Are Mexican drug traffickers armed with US guns?
Most are, say US officials. But the NRA says the Obama administration is inflating the scope of the problem and threatens to undermine the Second Amendment.
Atlanta and Mexico City
For two years, Uriel Hernandez and his associates purchased an assortment of handguns, shotguns, and assault rifles in the San Antonio area and shuttled them across the Mexican border. In all, 200 weapons were smuggled in – an operation that got Mr. Hernandez a gunrunning conviction in US federal court April 2.Skip to next paragraph
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In the last four years, the US has prosecuted more than 380 similar cases of gun smuggling to Mexico. But now the source of the weapons used in Mexico's drug violence, which has claimed more than 7,000 lives since last January and is creeping into US cities, is emerging as a key – and controversial – issue in the relationship between the two countries.
In recent weeks, US and Mexican officials have reached an unprecedented mutual agreement on the problem, including plans to create a shared ballistics database to track weapons used in crimes, and X-ray scans of southbound trains. But gun-rights advocates say officials are exaggerating the responsibility the US bears in arming Mexico's drug cartels and are attempting to undermine the Second Amendment to the US Constitution.
A similar debate erupted during the Clinton administration, says Raul Benitez, a security expert at the National Autonomous University of Mexico, when the president tightened controls on the sale of assault weapons. "The debate stopped under [President] Bush. With the Obama administration, it has started again, especially as the US recognizes its role in stopping arms-trafficking," he says.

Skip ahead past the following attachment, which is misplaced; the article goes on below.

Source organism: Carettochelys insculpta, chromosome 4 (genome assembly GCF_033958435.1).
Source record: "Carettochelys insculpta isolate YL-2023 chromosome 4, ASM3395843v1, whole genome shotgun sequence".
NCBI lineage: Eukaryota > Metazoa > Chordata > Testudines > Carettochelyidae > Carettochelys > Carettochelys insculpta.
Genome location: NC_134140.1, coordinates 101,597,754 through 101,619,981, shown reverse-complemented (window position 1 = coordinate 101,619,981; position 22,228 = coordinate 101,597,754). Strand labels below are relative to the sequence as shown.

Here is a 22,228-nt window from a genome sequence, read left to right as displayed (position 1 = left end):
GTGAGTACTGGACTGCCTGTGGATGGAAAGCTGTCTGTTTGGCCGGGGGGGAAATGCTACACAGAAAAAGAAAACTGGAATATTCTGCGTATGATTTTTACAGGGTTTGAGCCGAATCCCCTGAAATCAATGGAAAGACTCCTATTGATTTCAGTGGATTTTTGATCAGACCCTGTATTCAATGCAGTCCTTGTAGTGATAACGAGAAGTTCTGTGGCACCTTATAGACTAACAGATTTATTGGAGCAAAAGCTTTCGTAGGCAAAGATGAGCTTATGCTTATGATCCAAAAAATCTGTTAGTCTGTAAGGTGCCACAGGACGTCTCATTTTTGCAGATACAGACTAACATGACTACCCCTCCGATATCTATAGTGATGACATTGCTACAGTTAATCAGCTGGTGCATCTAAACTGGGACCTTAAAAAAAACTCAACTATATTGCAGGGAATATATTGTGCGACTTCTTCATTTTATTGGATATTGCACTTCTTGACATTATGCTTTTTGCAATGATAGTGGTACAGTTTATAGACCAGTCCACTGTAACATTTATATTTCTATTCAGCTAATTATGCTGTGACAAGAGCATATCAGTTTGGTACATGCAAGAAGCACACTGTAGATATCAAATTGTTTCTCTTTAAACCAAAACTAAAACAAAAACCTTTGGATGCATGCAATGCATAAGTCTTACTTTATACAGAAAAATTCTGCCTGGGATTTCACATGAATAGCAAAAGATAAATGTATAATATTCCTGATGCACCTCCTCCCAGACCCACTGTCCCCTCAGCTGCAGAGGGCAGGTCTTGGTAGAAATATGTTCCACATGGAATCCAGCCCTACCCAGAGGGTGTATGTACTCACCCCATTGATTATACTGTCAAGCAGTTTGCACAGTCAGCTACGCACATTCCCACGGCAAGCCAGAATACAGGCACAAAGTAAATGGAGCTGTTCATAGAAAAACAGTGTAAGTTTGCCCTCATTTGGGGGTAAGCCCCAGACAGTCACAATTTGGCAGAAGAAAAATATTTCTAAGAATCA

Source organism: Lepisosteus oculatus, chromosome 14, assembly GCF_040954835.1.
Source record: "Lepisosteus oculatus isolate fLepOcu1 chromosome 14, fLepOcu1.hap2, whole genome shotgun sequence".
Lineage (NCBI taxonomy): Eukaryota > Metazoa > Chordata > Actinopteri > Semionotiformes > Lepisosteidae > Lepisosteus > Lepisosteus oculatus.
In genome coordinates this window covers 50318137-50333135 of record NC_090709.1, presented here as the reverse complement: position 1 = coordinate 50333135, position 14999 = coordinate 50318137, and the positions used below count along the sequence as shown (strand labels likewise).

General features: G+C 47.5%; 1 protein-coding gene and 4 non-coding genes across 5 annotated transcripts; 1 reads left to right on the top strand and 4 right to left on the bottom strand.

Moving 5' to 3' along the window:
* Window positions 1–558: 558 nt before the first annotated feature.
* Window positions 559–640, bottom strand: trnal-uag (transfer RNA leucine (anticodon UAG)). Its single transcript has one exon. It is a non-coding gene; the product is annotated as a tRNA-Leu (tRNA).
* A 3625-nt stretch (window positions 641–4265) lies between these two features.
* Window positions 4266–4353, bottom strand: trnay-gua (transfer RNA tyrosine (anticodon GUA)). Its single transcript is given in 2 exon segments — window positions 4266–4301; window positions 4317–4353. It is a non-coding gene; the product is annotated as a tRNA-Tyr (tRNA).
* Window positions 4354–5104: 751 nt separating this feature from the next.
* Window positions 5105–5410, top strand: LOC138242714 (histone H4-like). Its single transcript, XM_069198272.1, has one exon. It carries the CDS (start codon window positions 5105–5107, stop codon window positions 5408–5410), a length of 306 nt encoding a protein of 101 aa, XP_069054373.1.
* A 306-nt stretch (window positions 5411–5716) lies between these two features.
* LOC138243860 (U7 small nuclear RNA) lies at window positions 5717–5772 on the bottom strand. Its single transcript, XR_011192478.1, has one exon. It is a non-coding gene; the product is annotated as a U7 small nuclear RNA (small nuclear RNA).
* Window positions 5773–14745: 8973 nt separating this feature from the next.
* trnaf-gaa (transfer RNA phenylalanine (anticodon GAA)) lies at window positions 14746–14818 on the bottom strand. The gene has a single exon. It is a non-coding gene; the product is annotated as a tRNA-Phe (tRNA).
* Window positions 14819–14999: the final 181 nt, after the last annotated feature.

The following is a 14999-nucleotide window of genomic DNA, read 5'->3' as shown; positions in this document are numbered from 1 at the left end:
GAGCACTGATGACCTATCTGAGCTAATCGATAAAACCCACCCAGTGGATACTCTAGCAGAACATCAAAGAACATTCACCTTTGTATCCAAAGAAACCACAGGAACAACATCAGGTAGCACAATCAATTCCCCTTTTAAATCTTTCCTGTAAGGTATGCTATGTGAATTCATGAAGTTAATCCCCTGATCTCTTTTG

At the center of the debate are claims that most of the weapons Mexican drug traffickers employ – creating sensational headlines as cartels battle the Mexican military – come from US sources. The Bureau of Alcohol, Tobacco, Firearms, and Explosives (ATF) says more than 90 percent of the guns seized in Mexico that can be traced, originated in the US. In 2008, the Mexican government sent the ATF 11,000 arms for tracing. According to an ATF spokesmen, all were successfully traced.
(Click here for a .pdf copy of ATF's March 24 testimony to Congress about gun trafficking to Mexico.)
Dispute over source of guns
Guns sold illegally in Mexico reportedly are bought legally in US gun stores along the border by so-called "straw purchasers," such as those employed by Hernandez in San Antonio.
Gun-rights advocates say the 90 percent figure is exaggerated, since Mexican officials estimate that only about one-third of the arms seized are handed over to the ATF to be traced. And, they say, not all of those can be traced because the serial numbers have been filed off. Chris Cox, chief lobbyist for the National Rifle Association, says he believes some quarters in the US are overstating the figure for political aim. "[Second Amendment rights] aren't going to be used as a scapegoat for the mayhem that's happening in Mexico," says Mr. Cox. "The idea that if we pass one more gun law in the US, these cartels are going to put their guns away – if it wasn't so sad, it would be laughable."
Instead, Mr. Cox says, Salvadoran gunrunners, Mexican Army deserters, and the global underground arms markets involving Chinese, Russian, and US military arms are just a few of the ways that Mexican criminals acquire weapons.
Mexico's southern border with Guatemala has long been an entry point for such weapons and today could account for 10 to 15 percent coming through, says Mr. Benitez. During the 80s and 90s, the arms used in Central American wars were a prime source for Mexico. But today, he says, the great majority streams from north to south, particularly for the crime networks operating along the northern Mexico border.